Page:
|ognizant Communication Corporation|
A Journal of Science Serving Legislative, Regulatory, and Judicial Systems
Human Advancement · Environmental Protection · Industrial Development
Volume 7, Number 1, 2000
Technology, Vol. 7, pp. 3-8, 2000
1072-9240/00 $10.00 +.00
Copyright © 2000 Cognizant Comm. Corp.
Printed in the USA. All rights reserved.
Los Angeles' Decaying Infrastructure
Rodney K. Haraga
City of Los Angeles Bureau of Engineering, Los Angeles, CA
The infrastructure of the city of Los Angeles includes 11,300 km of streets and alleys, 2100 km of storm drains, 9700 km of sewers, 1023 bridges, and 900,000 building structures. The infrastructure deteriorates as a result of normal wear and tear, aging, and damage from natural hazards. Like most municipalities in the United States, the city lacks adequate funding to repair and replace its infrastructure at the same rate that the elements of infrastructure break down or wear out. A combination of new funding sources and new technologies is needed to ensure the continued serviceability of municipal infrastructures.
Issues in Civil Infrastructure Systems Engineering
A. Emin Aktan
Drexel University, Philadelphia, PA
University of Cincinnati, Cincinnati, OH
Highway bridges represent a critical component of the transportation system, and steel-stringer bridges are the most common bridge type in the USA. A new analytical tool, structural identification, integrates technologies such as modal analysis and instrumented monitoring to offer significant improvements in experimental and analytical capabilities. When applied in the context of structural identification, these experimental tools lead to an objective identification of damage and to a detailed analytical characterization of a bridge in terms of a field-calibrated finite-element model. To demonstrate how structural identification tools can contribute to a better understanding of bridge behavior under stress, the loading environment, structural properties, and responses to load were measured for eight steel-stringer bridges in various stages of wear. Global condition was expressed objectively based on bridge flexibility, measured by either a dynamic (modal) test or by instrumented monitoring under controlled truck-loading. Three of the test bridges were subjected to significant truck super-loads; one was subjected to controlled damage scenarios; and one was monitored through fabrication and construction. Monitoring the behavior of the bridges under these stresses and conditions provided a comprehensive picture of a steel-stringer bridge life cycle that will support the construction of safer and more durable bridges.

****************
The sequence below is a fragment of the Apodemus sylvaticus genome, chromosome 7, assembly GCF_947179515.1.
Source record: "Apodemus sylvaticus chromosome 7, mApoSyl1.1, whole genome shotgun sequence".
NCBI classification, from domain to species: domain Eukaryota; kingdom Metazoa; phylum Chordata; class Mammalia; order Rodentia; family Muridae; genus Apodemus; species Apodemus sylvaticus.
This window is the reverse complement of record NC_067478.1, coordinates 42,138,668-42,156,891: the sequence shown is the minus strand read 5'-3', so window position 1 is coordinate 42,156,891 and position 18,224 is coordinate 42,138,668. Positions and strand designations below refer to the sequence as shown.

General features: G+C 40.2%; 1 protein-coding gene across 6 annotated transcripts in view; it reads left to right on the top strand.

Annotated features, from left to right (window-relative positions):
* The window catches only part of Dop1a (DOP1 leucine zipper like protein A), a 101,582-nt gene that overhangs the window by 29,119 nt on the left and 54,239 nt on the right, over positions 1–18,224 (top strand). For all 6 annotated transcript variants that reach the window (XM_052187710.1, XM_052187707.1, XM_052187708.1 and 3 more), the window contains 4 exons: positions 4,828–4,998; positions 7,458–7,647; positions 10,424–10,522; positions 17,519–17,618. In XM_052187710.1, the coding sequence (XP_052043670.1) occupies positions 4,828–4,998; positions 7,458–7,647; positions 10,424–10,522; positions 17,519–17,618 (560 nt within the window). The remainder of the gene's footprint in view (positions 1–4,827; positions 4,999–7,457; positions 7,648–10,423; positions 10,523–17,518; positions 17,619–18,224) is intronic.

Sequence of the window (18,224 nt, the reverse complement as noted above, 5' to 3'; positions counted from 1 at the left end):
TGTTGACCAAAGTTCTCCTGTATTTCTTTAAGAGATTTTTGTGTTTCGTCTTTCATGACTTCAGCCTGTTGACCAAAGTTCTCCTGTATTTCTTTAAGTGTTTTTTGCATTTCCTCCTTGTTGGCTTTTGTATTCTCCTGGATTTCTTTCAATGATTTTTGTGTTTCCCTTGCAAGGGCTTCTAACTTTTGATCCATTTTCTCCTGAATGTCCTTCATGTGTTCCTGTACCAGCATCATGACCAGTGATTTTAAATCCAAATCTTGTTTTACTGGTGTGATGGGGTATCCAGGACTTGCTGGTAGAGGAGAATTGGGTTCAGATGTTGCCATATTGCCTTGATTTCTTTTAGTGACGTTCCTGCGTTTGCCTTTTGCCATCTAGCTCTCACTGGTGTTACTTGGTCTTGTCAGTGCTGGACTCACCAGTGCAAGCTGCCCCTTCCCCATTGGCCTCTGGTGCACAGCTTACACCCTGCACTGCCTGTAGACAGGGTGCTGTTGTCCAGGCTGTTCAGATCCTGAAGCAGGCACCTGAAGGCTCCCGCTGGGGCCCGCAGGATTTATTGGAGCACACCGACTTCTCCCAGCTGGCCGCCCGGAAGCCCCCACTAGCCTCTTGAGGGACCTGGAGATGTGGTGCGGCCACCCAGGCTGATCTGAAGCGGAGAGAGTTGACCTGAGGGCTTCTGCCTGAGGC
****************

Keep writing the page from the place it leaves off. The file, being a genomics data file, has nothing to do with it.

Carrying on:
Flood Damage, Risk, and Levees in a Changing Environment
John A. Kelmelis
U.S. Geological Survey, Reston, VA
Natural hazards pose a significant and growing risk to society. Floods offer opportunities for risk reduction either by avoidance or preparedness. Accepting the risk and sharing the costs can reduce the impact of floods on individuals. In many instances, our society has taken a structural approach to risk reduction. Experience with the 1993 flood in the upper Midwest and other floods has shown that balancing structural and nonstructural approaches to risk reduction is more effective than relying exclusively on one or the other. For instance, levees can provide structural protection, but populations protected by them are subject to great residual risks. This risk can be shared by using insurance. Levees can alter flood stage (resulting in additional needs for protection) and can focus flood energy (resulting in significant damage in localized areas). Levee effectiveness can be improved while meeting other societal requirements. Flood risk changes due to a variety of factors, and research can help reduce risk on floodplains.
Anticipating Fire: A Sociotechnical Approach to Mitigation
Louise K. Comfort
University of Pittsburgh, Pittsburgh, PA
Fire is a complex, dynamic phenomenon in which small differences in initial conditions lead to large differences in outcome. Designing structures to reduce risk of fire in the first place, and to facilitate rapid intervention should it occur, are critical elements in a risk mitigation strategy. A sociotechnical approach will integrate critical information about buildings, people, and enviromuental hazards to reduce the risk of fire in engineered buildings and communities.
A sociotechnical strategy combines technical with organizational systems to increase the capacity of a community to reduce risk and loss. Such a strategy assumes that an engineered building, with its occupants, constitutes a sociotechnical system, and that many buildings, with their occupants, create a wider community that can anticipate, reduce, or increase risk. The systems are nonlinear and require dynamic information processes for effective mitigation.
This paper reviews the conditions that led to rapid fire spread in two cases: the intense fires that erupted in Kobe, Japan following the Hanshin-Awaji Earthquake of January 17, 1995; and the firestorm that engulfed the Oakland/Berkeley Hills in northern California on October 20, 1991. These two cases underscore the need for sociotechnical systems to mitigate risk of fire in interdependent communities.
Vibration-Based Health Monitoring and Model Refinement of Civil Engineering Structures
Chades R. Farrar and Scott W. Doebling
Los Alamos National Laboratory, Los Alamos, NM